Long term you will want to focus on how large of a real estate asset base you would like to own. Positive cash flow real estate will produce monthly income and pay down the mortgage. Over time you'll own the asset free and clear. At that point the positive cash flow will be much higher and your net worth will have increased substantially. You can then refinance and pull out substantial amounts of capital or use the cash flow for other investments. And if you do pull out some equity on a rental property your tenants will help pay the mortgage down again. This is what makes real estate such a beautiful thing!

So in your real estate investment business plan decide initially on a cash flow amount you would like to achieve on each property to make it a good investment. Then decide how much real estate you will need to own "free and clear" to produce the income you desire.

5. Is it more profitable to manage a property on your own, or hire a property manager?

If it's a single family home or anything up to a four unit property it will be much more profitable to manage it on your own. Good property managers do exist but can be tough to find. Property maintenance and unexpected repairs can eat up cash flow at an alarming rate, especially when you pay a premium via a property manager to handle these expenses.

If it's a larger commercial property (5 or more units), you may find it too time consuming to manage yourself and a property manager will be a requirement. A vacancy rate and property management fees should be included in your real estate investment business plan when working out the carrying costs of these properties.

Also, as a beginner it's very important to understand how to manage a property successfully yourself. The experience you gain managing a small residential investment property will be invaluable to you when you do eventually hire a property manager because you will have an intimate understanding of how the property should be run.

6. In your opinion, what is the most sound type of real estate investment? (ex. Flip, buy-hold-rent, etc.)

A positive cash flow buy-hold-rent property is by far a superior investment. Although "flipping" homes sounds fun and looks sexy on TV it is more like speculating than investing. When you flip a property you try to buy it for one price hoping that someone else buys it from you for a higher price in the future.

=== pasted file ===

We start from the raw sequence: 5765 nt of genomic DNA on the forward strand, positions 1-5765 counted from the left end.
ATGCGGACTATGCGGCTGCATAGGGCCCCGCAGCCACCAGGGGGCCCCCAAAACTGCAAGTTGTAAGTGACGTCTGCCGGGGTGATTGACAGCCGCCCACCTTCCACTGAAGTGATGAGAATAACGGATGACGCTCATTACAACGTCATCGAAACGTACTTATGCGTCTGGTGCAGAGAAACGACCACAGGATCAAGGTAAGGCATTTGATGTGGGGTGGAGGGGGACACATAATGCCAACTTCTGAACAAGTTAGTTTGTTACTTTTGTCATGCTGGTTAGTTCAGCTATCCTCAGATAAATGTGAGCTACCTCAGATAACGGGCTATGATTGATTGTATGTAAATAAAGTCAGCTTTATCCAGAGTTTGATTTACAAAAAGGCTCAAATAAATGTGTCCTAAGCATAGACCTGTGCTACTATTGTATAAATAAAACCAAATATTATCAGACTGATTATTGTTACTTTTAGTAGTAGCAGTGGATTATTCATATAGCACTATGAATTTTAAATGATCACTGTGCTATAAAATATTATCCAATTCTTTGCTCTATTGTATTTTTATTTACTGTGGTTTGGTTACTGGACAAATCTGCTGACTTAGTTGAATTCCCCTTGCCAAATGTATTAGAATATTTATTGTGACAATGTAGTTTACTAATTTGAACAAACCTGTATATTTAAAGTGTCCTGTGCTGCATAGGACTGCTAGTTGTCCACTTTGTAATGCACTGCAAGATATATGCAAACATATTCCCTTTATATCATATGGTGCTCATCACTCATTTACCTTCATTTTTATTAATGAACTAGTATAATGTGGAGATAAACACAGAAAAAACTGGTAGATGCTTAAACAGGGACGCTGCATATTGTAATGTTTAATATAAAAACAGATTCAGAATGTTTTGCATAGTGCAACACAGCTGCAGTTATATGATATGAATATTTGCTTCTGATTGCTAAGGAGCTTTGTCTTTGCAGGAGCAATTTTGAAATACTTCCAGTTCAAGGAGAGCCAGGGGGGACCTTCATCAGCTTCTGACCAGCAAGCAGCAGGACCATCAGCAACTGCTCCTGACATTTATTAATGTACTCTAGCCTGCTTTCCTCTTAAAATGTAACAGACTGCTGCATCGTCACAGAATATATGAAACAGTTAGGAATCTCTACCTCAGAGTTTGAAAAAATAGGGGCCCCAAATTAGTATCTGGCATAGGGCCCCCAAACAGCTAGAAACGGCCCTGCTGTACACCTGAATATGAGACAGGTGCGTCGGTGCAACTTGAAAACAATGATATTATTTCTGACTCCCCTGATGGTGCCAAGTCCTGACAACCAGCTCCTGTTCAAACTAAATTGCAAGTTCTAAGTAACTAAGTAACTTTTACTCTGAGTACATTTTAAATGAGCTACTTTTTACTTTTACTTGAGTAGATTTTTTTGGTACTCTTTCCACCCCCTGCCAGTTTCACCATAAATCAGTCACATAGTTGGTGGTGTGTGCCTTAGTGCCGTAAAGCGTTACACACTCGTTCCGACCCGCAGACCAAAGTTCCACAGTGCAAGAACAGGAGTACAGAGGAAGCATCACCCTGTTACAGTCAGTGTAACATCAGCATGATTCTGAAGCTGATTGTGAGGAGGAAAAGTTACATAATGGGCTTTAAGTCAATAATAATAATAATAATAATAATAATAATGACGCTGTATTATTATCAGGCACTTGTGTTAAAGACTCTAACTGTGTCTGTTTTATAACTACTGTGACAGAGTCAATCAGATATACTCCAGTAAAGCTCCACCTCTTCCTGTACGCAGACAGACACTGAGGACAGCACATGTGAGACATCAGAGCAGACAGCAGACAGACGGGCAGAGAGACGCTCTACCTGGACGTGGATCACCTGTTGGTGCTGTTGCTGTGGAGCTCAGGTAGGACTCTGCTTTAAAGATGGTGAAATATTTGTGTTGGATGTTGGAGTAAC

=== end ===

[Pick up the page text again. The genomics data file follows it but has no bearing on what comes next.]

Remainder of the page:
Even if you put some great improvements in the property you'll have mortgage payments and renovation costs during the time you hold it. If the market changes during this time you could be left holding the property much longer than anticipated. Each month that you hold the property with money going out to cover carrying costs and no money coming in you will gradually turn into the classic "motivated seller" other buyers are looking to take advantage of.

Also, when flipping properties you usually have to deal with contractors and suppliers. You can end up turning yourself into a project manager instead of an investor. It can be more like creating a new job for yourself than anything else. Calculate how many hours you will spend on flipping the property and then divide it by the expected profit after taxes, real estate fees, legal fees, mortgage payments, insurance, mortgage payments, property taxes and insurance. If the number comes out lower than expected don't be surprised. You wouldn't be the first person who figured they could have made more money with less stress flipping burgers instead of flipping homes!

A sophisticated real estate investment business plan is looking to build an asset base of cash flow properties. They invest their money and look for a good return on their money quickly. They are generally not "flippers".

True investors look to buy and control assets. Look at Warren Buffet, he buys enough shares to control a company. He then uses the cash flow of the company to make other investments. A buy-hold-rent strategy is very similar. You are buying the property to control the asset and then direct the cash flow to your own benefit.

If you do decide to flip you must purchase well below market value. You will likely go over any budget you set. Check your numbers and then have a mentor review them.

7. What are your top 5 real estate investing tips?

i. Your real estate investment business plan should always focus on real estate in fundamentally good communities. Look for population growth, higher than average family incomes and expanding transportation routes. These communities hold their value well and will often appreciate strongly.

ii. After you've found a good community then find a solid property. An attractive home will always rent easier and sell faster. You protect yourself by purchasing a good property in a good community. And starter homes will typically not rise and fall as fast and hard as high end luxury real estate.

iii. Don't buy a property because it's a "good deal". Buy a property because it is in demand and will sell or rent quickly.

iv. Your real estate investment business plan should involve surrounding yourself with an experienced team. The team is more important than the property because they will steer you around obstacles that you may not even be aware of. Look for real estate brokers, mortgage brokers, lawyers and accountants with real estate investing experience and not just real estate experience.

v. Most people create a real estate investment business plan that will over estimate what they can accomplish in one year and underestimate what they can accomplish in ten. Keep the big picture in mind and never stop driving towards it! Keep things in perspective and expect bumps along the way, ultimately they make you stronger.